FR: Yes, I am. Partly for the reasons I just mentioned. (The elections) were a very successful example of democracy.  There is greater representation than previously of the opposition parties. In a real sense, having a coalition means the opposition and the governing party are going to have to come to terms within their roles.  The role of media will be as vital as ever.  Parliamentary debates have been very lively and well covered, and Turks are watching in fascination these very days as they voted this past week on a new speaker and as the party chiefs negotiate to form coalitions. The role of the media is absolutely vital and Turks are glued to their main sources of information, including social media.

CC: Ambassador Ricciardone, you mentioned that there is a lot to deal with internally in Turkey as a result of the elections, but certainly there’s conflict and crisis in the region, and there is the Kurdish peace process. How do you think the election results will effect Turkey’s efforts in the region? Particularly as it tries to combat ISIL with the coalition. We also know that President Erdogan is determined to combat the most barbaric regime on his border, that of Bashar al-Assad of Syria.

FR: In crisis, there can also be opportunity. The dynamics of a situation can be reshuffled and re-openings can happen where new combinations of forces can result.  In the case of coalition politics that are lying in front of Turkey, possibly even a second set of elections, there will be a lot of focus on internal affairs. But that very focus on internal politics will also bring with it public attention to the big issues in foreign policy which very much include the civil war in Syria, the confrontation with Daesh, the role of the Kurds and resonance with the PKK, and the Iraqi Kurds.  All of that will get a lot of public examination that might not lead to rapid decisions but will lead to well informed ones that the Turkish government will feel confident in pursuing. Democracies are slow at times to come to decisions because public consensus has to be developed. It is certainly going to be the case in a period of coalition politics. With respect to conflicts raging around Turkey, in particular Daesh and the role of the different communities within Syria, it has put into sharper view than ever the powerful strategic national security interests of Turkey, US, and allies. I believe we want the same things. We want a secure Turkish border with Syria, for Syria to emerge from its civil war intact, and for all of the various communities, not just the Arab and Turkmen, the Christians, Druze, Kurds to live together in a united Syria. There is no daylight between the US and Turkey on that, from the statements of Turkish leaders, American officials.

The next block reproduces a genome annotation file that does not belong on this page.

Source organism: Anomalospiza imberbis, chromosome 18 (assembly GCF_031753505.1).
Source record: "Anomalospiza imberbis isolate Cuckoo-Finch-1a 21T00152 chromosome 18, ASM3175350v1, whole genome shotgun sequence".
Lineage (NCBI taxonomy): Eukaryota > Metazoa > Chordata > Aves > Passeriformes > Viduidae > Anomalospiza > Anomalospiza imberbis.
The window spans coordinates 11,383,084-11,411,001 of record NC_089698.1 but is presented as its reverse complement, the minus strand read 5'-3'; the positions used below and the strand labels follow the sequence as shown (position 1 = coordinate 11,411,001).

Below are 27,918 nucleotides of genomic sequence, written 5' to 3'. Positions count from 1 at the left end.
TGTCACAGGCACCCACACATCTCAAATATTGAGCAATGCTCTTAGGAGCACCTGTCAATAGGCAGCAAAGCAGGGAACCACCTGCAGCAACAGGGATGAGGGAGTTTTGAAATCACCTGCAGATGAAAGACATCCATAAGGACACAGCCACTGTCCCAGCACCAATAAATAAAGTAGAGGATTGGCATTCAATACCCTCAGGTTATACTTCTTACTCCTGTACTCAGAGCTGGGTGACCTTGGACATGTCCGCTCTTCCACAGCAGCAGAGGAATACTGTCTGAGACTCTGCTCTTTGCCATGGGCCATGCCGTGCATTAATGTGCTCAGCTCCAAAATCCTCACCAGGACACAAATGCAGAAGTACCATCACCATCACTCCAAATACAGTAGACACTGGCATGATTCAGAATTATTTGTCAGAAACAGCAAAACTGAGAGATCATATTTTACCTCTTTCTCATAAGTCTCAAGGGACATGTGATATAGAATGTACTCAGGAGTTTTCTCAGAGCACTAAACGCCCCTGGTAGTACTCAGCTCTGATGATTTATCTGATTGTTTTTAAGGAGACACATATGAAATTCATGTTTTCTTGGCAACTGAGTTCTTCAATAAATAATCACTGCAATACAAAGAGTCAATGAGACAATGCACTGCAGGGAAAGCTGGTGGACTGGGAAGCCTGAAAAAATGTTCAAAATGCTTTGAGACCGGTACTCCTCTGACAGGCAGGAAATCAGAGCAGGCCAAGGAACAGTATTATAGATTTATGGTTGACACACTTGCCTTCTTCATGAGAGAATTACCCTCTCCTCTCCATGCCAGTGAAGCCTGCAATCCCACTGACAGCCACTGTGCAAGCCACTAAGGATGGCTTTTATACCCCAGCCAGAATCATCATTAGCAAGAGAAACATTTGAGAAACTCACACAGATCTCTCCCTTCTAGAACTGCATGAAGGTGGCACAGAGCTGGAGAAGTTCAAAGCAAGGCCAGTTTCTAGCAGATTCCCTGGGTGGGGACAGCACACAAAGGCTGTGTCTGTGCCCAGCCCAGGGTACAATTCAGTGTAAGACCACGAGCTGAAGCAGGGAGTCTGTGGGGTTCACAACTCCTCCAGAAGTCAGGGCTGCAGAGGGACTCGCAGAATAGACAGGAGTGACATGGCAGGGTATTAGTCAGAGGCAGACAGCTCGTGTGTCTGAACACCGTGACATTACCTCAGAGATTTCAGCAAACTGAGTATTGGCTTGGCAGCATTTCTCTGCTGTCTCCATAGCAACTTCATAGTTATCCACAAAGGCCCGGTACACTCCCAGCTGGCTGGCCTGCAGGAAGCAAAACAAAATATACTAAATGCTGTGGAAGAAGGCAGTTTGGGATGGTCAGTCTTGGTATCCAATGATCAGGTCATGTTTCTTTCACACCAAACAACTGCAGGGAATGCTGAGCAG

CC: However, Mr. Ambassador, I think there is a bit of daylight on one particular issue and that is the cooperation between the US-led coalition combating ISIS and the Syrian Kurdish YPG. We’ve read in recent days about how the Syrian Kurds have become a significant US ally in the fight against Daesh. However, Ankara is upset about this development. President Erdogan feels threatened by the growing power of the Syrian Kurds and sees them as dangerous, if not more dangerous than ISIL.  What do you say to that?